11. Speaking of Belichick, the additions of Stidham, Michigan edge rusher Chase Winovich (third round, No. 77), and Arkansas guard Hjalte Froholdt (fourth round, No. 118) are just the latest examples of the Patriots being certain in the traits they love and picking players who have them.

12. Another team that has a clear vision in what it wants to build is the Ravens. They re going to remain a physical, run-first team with Lamar Jackson at quarterback. And they gave the second-year threat some more weapons with Oklahoma wide receiver Marquise Brown and Oklahoma State running back Justice Hill. But adding dual-threat quarterback Trace McSorley late in the sixth round shows that Baltimore isn t shy about adding dynamic playmakers, even at positions that have already been established.

13. Another class we should mention is that of the Browns. Considering the No. 17 overall selection helped land Odell Beckham Jr. in a trade, it s hard not to consider Cleveland anything but big winners.

14. Likewise, Dallas sat tight in the first round after trading the eventual No. 27 overall pick to the Raiders, who used it to select Mississippi State safety Johnathan Abram. But because Amari Cooper, who turns 25 in June, and Dak Prescott have built a bond, the Cowboys should be perfectly happy with the way things turned out.

15. As far as their picks, the Cowboys were solid, finding a replacement for David Irving in UCF defensive tackle Trysten Hill and bolstering the O-line with Penn State guard Connor McGovern, a potential fill-in for center Travis Frederick).

16. After what was considered a top-heavy class that lacked viable depth in the middle rounds, 11 quarterbacks were taken in the draft, down from 13 last year.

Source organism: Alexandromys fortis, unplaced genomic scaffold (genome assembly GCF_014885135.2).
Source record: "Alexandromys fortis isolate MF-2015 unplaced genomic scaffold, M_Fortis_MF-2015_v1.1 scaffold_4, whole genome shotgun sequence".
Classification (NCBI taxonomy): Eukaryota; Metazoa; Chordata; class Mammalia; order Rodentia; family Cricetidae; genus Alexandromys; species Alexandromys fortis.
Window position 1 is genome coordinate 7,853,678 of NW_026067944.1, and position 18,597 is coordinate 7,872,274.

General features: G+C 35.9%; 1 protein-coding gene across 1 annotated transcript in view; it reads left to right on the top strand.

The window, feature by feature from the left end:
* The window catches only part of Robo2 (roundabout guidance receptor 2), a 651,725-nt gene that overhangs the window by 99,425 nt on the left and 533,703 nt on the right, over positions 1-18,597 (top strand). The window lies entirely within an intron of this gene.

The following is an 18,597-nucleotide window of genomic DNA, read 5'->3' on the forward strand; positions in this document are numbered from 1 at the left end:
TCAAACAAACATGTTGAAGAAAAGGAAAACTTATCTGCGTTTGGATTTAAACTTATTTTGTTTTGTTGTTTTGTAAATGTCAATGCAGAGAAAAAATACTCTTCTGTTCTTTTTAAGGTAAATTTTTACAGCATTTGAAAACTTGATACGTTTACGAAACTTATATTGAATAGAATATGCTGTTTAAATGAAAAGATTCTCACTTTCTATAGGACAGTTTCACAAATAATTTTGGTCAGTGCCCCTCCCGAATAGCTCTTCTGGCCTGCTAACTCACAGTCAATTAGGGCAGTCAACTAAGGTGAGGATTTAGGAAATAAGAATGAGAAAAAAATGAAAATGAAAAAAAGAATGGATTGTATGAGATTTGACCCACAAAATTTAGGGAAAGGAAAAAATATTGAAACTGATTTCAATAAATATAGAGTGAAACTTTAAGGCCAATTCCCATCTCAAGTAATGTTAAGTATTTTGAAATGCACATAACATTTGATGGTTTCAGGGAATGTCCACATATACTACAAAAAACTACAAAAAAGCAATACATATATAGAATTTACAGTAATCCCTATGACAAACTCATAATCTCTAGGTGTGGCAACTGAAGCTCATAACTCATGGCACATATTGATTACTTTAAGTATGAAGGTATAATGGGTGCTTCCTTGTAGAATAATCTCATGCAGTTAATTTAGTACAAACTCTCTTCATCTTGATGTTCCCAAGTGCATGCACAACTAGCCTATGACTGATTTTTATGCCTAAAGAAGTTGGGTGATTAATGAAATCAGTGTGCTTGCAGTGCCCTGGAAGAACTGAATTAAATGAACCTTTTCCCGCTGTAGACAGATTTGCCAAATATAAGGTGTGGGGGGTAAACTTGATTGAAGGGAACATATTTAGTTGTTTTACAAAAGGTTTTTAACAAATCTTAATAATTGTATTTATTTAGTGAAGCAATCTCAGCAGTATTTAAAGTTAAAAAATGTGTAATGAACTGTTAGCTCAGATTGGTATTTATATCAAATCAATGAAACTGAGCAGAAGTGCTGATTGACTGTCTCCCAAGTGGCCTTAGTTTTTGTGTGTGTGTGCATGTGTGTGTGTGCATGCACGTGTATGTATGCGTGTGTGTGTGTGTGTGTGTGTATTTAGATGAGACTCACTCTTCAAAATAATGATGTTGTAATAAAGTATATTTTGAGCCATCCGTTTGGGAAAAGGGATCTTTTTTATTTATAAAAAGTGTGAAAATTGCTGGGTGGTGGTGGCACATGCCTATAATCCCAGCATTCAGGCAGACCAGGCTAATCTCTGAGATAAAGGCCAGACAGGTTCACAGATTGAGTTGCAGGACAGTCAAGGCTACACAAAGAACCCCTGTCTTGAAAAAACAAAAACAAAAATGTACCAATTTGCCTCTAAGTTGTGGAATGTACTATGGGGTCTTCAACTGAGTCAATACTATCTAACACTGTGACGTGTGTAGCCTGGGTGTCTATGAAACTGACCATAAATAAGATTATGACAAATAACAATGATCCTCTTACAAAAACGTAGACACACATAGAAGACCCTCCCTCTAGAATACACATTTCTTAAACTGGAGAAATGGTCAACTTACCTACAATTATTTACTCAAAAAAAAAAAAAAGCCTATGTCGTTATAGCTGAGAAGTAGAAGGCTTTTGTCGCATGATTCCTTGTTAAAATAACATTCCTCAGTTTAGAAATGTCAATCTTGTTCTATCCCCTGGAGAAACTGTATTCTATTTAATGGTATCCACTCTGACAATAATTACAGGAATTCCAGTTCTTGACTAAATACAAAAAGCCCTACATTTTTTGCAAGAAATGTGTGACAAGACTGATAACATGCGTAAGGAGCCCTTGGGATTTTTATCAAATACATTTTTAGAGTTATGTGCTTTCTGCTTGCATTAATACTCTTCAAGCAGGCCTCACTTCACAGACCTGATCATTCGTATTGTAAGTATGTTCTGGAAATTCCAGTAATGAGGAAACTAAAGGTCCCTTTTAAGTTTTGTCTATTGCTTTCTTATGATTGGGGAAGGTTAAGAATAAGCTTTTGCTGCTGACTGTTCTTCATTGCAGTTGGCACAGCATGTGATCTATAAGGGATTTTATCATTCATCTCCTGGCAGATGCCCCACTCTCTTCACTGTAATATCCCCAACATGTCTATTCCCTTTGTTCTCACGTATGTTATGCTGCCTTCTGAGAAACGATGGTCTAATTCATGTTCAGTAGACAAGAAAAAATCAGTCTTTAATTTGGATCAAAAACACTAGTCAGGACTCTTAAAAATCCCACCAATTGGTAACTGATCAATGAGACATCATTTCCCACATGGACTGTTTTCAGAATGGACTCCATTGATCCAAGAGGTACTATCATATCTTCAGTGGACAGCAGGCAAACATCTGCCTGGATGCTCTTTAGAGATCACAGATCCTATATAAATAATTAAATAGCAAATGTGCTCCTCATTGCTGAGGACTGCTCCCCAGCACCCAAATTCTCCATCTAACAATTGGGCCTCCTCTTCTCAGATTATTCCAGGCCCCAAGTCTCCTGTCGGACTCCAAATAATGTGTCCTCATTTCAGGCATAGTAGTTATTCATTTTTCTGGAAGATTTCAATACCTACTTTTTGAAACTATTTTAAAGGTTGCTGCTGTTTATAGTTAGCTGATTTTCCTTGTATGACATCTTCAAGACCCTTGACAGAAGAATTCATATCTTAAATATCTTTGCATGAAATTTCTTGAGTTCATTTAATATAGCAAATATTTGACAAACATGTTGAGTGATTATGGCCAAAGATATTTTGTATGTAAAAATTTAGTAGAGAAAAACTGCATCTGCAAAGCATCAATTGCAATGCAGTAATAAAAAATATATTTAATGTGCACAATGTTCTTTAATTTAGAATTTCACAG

17. One sneaky-good draft was that of the Bills. They were patient, got the player they wanted in Ed defensive tackle Ed Oliver at No. 9 and filled needs at offensive line (Oklahoma guard/tackle Cody Ford) and running back (Florida Atlantic's Devin Singletary).

18. Tyreek Hill s time in Kansas City might be nearing an end. Hill now faces a reopened child abuse investigation, and the Chiefs used the No. 56 overall selection in the second round to pick a player Georgia receiver Mecole Hardman who has similar size, speed, and play-making ability.

19. The Seahawks also are clearly looking to potentially replace a wideout. With Doug Baldwin considering retirement due to multiple injuries, Seattle drafted three receivers: Mississippi s D.K. Metcalf (No. 64), West Virginia s Gary Jennings (No. 120), and Hawaii s John Ursua (No. 236).

20. We re all about selecting best player available, and the Jets did that for the most part, but one of the priorities of the offseason to get quarterback Sam Darnold some more help on the outside was neglected.

21. A lot of people saw the Rams selection of Memphis running back Darrell Henderson in the third round and figured it was a bad sign for Todd Gurley and the health of his knee. While Henderson should be an instant contributor in Sean McVay s offense (especially in the passing game), he should be more of a complementary piece.